The Mad Dog: Stories

The Mad Dog: Stories

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by Heinrich Boll
     
 

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A New York Times Notable Book of the Year

Winner of the Nobel Prize for Literature

In this collection of stories, written between 1938 and 1945, Heinrich Böll (1917-1985) recalls Erich Maria Remarque in his ability to depict war and its psychological aftermath.

As in The Clown or Billiards at Half-Past Nine, the stories

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Overview

A New York Times Notable Book of the Year

Winner of the Nobel Prize for Literature

In this collection of stories, written between 1938 and 1945, Heinrich Böll (1917-1985) recalls Erich Maria Remarque in his ability to depict war and its psychological aftermath.

As in The Clown or Billiards at Half-Past Nine, the stories in The Mad Dog demonstrate Böll's early and continuing commitment to certain basic themes: the religious impulse toward meaning in the midst of human chaos, the hope love offers to those for whom all else seems lost, and the enduring possibility of an ethical core of action in a maelstrom of personal and political corruption.

Editorial Reviews

Kirkus Reviews
Ten previously unpublished stories, written between 1936 and 1950 by the late German author (191785), who was awarded the 1972 Nobel Prize for Literature.

These early, ingenuous, in some cases inchoate tales will do nothing to enhance their author's considerable reputation. As expressions of Böll's liberal humanitarian saeva indignatio, they only prefigure the more fully developed criticisms of German militarism and materialism that dominated—and, it should be admitted, often hamstrung—even such generally admired novels as The Clown (1965) and Billiards at Half-Past Nine (1962). Here, Böll is sketching the effects both on the battlefield and behind the frontlines of a war-oriented nation on its afflicted citizenry. For example, in the last and longest of these stories, "Paradise Lost" (the torso of an unwritten novel), a veteran's return to the home of a woman he had briefly loved before the war teaches him that he was but a small, and forgettable, part of her life. In "The Mad Dog," a compassionate chaplain laments the brutalization that turned a promising youth into a "murdered murderer," as he tells the latter's story to the weary doctor who has pronounced him dead. Another chaplain, in "The Fugitive," betrays a trusting runaway to the soldiers who hunt him down. And the earliest story, "Youth on Fire," reduces its intriguing premise about the mingled consolations and evasions of formal religion to a pastiche of Dostoyevsky featuring an oversensitive young man and a saintly prostitute. All the pieces are written in a headlong, accusatory style clogged with excess use of modifiers, as in the following (all too typical) example: "The ragged, filthy figure in greasy denim was a bizarre sight, with tousled dirty hair and ravenous hunger in his large, gray, oddly gleaming eyes."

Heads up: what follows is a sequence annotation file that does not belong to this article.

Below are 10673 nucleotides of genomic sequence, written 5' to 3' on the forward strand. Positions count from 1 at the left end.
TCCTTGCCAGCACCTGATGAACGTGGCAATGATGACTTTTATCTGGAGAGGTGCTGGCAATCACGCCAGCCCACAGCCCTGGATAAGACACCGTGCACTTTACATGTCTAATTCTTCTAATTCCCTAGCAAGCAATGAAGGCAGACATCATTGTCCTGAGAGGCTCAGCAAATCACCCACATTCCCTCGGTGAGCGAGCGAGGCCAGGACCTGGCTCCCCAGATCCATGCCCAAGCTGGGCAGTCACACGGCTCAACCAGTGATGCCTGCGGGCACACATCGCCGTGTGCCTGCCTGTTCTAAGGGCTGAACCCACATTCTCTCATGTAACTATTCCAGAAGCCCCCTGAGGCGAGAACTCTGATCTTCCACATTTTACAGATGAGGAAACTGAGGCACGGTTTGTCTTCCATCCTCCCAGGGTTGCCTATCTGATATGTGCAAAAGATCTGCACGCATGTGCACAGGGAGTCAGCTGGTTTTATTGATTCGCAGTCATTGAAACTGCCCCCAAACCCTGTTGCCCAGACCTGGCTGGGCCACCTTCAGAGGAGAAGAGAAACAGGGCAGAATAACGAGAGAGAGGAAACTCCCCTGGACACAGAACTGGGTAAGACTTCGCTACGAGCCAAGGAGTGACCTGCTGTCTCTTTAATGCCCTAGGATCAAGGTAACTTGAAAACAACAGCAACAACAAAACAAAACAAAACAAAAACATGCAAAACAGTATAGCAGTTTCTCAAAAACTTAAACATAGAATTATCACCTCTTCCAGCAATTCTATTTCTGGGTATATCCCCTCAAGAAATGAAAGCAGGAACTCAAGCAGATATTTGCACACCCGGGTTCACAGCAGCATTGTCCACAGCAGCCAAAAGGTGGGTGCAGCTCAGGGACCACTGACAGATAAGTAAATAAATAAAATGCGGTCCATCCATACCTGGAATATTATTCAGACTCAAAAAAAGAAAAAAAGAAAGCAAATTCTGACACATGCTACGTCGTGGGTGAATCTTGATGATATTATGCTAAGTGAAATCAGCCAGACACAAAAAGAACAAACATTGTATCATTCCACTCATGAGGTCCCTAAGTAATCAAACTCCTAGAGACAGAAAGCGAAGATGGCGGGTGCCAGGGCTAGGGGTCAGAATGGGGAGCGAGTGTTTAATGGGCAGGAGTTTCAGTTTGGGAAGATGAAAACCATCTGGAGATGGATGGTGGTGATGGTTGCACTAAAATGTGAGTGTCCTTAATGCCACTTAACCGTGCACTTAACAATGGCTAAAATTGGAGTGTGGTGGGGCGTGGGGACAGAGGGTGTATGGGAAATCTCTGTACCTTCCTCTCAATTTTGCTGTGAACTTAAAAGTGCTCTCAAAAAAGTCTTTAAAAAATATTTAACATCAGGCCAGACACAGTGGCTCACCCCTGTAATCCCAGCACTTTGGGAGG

No writer should be judged by his weakest work, however, and this nondescript volume should be taken for exactly what it is: apprentice fiction, of minimal interest to all but Böll's most uncritical admirers.

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Product Details

ISBN-13:
9780312195496
Publisher:
Picador
Publication date:
10/15/1998
Edition description:
First Edition
Pages:
176
Product dimensions:
5.54(w) x 8.22(h) x 0.51(d)

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